In today’s red-hot housing market, buyers are doing everything they can to compete. Waiving contingencies, bidding well over asking price, and in some cases even making an offer on a property sight unseen are all becoming de rigueur.
But what about the humble love letter? Surely, telling a seller why you love the home and want to make it your own can only boost your chances.
Not so fast, says the National Association of Realtors, which advises against them. According to the organization, the notes can lead sellers to run afoul of the Fair Housing Act and can actually endanger a deal.
That doesn’t mean there aren’t alternatives, however. Two Realtors in Chicago shared at a recent National Association of Minority Mortgage Bankers of America (NAMMBA) event that they’re experimenting with a new format that focuses more on the professional side of the deal than the buyer’s characteristics. They said this tactic could be the start of a new chapter for love letters in real estate.
Traditional buyer love letters can seem to be a nice personal touch to help your offer stand out, but real estate professionals warn that they can inadvertently lead a seller to consider information they’re not supposed to take into account as they weigh competing bids.
“If you send something like, ‘When we viewed the home, I just imagined my kids playing in the backyard,’” said Eve Benton, designated managing broker for Exit Strategy Realty in Chicago, “you run the risk of them saying that you selected that buyer based off of familial status, which is a protected class.”
The Fair Housing Act prohibits discriminating against prospective home buyers on the basis of race, color, religion, sex (including sexual orientation and gender identity), disability, familial status and national origin.
Personalized love letters tend to include information about the buyer that falls into at least one of the protected categories, which can leave not only a seller’s agent but also the sellers themselves on the hook for potential violations.
With traditional love letters off the table in many cases, Benton said she wanted to find a way to help her clients’ offers stand out without skirting the law. So, she tried composing a new kind of note that focused instead on the team she works with.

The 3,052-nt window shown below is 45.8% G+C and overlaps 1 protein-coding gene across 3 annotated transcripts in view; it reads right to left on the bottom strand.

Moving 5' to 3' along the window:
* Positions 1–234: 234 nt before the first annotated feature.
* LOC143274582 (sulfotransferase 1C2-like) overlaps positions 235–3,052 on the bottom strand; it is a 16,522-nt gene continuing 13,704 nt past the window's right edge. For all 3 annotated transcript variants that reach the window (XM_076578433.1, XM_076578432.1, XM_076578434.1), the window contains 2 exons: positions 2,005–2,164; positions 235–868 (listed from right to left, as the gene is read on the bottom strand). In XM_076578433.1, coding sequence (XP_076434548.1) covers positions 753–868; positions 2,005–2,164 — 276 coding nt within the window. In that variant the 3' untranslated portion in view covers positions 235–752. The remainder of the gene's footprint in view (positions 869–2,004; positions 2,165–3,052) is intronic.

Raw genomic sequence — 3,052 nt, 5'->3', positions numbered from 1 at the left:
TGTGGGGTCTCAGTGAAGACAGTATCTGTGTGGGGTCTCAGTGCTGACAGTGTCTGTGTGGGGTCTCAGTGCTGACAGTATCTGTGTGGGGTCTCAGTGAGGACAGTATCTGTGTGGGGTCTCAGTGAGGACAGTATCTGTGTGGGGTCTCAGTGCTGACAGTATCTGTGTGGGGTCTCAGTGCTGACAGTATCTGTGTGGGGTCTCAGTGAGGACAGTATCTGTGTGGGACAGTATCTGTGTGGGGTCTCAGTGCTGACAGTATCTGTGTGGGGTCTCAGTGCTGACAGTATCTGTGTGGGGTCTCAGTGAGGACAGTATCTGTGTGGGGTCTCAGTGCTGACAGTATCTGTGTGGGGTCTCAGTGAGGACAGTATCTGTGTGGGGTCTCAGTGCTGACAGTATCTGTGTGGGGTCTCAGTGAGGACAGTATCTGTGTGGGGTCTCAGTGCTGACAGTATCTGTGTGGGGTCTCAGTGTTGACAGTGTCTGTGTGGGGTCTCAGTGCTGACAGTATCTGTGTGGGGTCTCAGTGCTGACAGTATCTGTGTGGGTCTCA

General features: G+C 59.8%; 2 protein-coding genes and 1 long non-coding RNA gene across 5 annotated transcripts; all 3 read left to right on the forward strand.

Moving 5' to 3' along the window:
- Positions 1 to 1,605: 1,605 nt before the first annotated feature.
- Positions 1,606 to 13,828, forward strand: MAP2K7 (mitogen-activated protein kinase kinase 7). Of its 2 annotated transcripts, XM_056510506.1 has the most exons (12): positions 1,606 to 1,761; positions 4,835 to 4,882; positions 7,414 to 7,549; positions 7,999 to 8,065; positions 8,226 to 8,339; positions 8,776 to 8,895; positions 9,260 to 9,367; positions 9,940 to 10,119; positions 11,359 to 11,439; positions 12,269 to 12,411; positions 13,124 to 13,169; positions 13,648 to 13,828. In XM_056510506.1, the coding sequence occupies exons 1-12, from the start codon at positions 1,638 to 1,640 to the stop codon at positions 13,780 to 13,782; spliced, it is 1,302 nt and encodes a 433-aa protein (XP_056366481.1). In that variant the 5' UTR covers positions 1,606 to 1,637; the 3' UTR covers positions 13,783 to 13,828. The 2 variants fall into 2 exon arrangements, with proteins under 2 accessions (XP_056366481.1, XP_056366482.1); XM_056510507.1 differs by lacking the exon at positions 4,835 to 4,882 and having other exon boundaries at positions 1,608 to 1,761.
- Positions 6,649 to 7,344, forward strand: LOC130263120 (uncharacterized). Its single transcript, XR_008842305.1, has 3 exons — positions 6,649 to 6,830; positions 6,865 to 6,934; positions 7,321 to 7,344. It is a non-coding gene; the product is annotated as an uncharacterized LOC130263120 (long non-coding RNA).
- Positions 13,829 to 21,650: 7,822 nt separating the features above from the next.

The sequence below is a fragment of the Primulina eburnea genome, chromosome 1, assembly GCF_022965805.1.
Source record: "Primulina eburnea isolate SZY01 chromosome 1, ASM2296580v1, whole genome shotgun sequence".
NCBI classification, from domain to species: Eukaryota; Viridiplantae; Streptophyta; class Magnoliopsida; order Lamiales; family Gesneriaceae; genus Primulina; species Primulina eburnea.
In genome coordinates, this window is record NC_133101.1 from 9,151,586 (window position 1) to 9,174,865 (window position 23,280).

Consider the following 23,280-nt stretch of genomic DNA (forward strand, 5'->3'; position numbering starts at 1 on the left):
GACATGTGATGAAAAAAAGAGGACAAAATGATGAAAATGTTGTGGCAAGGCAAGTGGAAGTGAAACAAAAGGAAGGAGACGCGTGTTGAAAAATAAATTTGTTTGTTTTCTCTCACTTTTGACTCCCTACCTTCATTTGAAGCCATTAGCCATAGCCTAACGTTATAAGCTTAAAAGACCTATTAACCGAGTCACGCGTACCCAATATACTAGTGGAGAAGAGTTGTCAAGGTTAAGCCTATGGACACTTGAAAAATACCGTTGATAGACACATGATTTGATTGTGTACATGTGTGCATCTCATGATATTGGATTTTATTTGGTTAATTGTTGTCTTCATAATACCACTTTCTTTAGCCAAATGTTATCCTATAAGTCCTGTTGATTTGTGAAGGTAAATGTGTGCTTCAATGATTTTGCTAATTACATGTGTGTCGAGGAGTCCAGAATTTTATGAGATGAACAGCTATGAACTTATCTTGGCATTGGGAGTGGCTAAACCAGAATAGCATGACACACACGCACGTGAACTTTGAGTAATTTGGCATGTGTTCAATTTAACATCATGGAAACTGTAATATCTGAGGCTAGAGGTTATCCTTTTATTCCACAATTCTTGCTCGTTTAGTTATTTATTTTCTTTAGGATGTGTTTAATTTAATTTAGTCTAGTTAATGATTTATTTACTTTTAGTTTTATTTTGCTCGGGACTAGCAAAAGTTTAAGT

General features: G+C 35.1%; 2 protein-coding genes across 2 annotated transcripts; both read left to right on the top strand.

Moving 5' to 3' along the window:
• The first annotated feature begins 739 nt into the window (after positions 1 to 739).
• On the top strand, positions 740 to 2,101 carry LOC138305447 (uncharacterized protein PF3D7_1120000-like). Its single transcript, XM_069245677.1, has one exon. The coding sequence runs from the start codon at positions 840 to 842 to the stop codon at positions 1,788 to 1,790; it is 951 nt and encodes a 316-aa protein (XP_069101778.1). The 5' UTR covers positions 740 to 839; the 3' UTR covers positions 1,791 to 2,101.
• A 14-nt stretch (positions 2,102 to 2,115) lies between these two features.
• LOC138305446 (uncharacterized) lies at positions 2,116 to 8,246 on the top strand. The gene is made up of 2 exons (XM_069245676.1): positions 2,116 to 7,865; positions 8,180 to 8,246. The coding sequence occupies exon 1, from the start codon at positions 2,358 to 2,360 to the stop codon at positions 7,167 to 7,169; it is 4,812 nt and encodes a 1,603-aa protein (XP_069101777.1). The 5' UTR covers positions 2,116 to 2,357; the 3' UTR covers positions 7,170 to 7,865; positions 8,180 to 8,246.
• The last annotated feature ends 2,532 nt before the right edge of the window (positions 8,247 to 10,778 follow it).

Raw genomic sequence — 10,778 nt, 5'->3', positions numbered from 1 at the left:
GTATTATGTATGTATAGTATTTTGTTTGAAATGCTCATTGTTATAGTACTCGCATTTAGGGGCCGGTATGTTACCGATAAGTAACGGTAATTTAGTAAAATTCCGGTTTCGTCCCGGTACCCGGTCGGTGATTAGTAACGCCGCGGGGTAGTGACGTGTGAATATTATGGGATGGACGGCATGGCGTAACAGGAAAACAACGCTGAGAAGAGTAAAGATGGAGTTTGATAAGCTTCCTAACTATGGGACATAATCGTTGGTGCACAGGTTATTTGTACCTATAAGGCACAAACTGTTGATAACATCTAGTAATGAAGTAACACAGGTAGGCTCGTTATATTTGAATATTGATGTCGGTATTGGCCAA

Nicole Wheatly, a community development consultant and Benton’s colleague at Exit Strategy Realty, tried the same tactic.
“I needed to sell the team versus my client,” Wheatly said. “I focus on the mortgage broker that we’re working with, their years of experience, how effective they are, their communication skills etc. etc. I also speak about the attorney and how this attorney will help us ensure this is a fair, legal process.”
Benton added that she will include any information about the strength of her buyer’s finances.
“I am working with a buyer now who, they don’t just have a preapproval, they are approved,” Benton said. “They could close, if the seller is ready, within two weeks.”
Benton and Wheatly said this new love letter format doesn’t seem to be catching on widely yet, but they’ve gotten positive responses so far and said it could be beneficial to everyone if they become more popular.
It helps to make sellers feel more confident that the deal will go through, too, Wheatly said: “I think we’ve done extremely well with selling our team and making them feel comfortable that we’re going to be good to work with.”
Love letters are hardly the only strategy buyers can or should employ to compete in the current housing market. The first step for most is to find an agent who understands the neighborhood where you want to buy and can help shepherd you through a process that will inevitably involve multiple bids and some amount of disappointment along the way.
It’s also a good idea to get a handle on your budget early, prepare to be flexible with your property wish list, and do your research about the area where you’re shopping. You won’t just want to make sure it’s a good lifestyle fit; you’ll also want to know a little bit about other successful transactions there so you can tailor your bid to the prevailing market trends.
You can also work on improving your credit score and growing your down payment fund if you’re not quite ready to start making offers.
It can be risky for buyers to tell sellers too much about themselves in a love letter because they could butt up against the bounds of fair housing. Instead, Benton and Wheatly said, agents can use these letters to promote the strength of the professionals behind the offer. Buyers can also prepare for intense market competition by doing their market research and boosting their financial profiles, all of which can help make their offer more attractive and streamline the path to closing.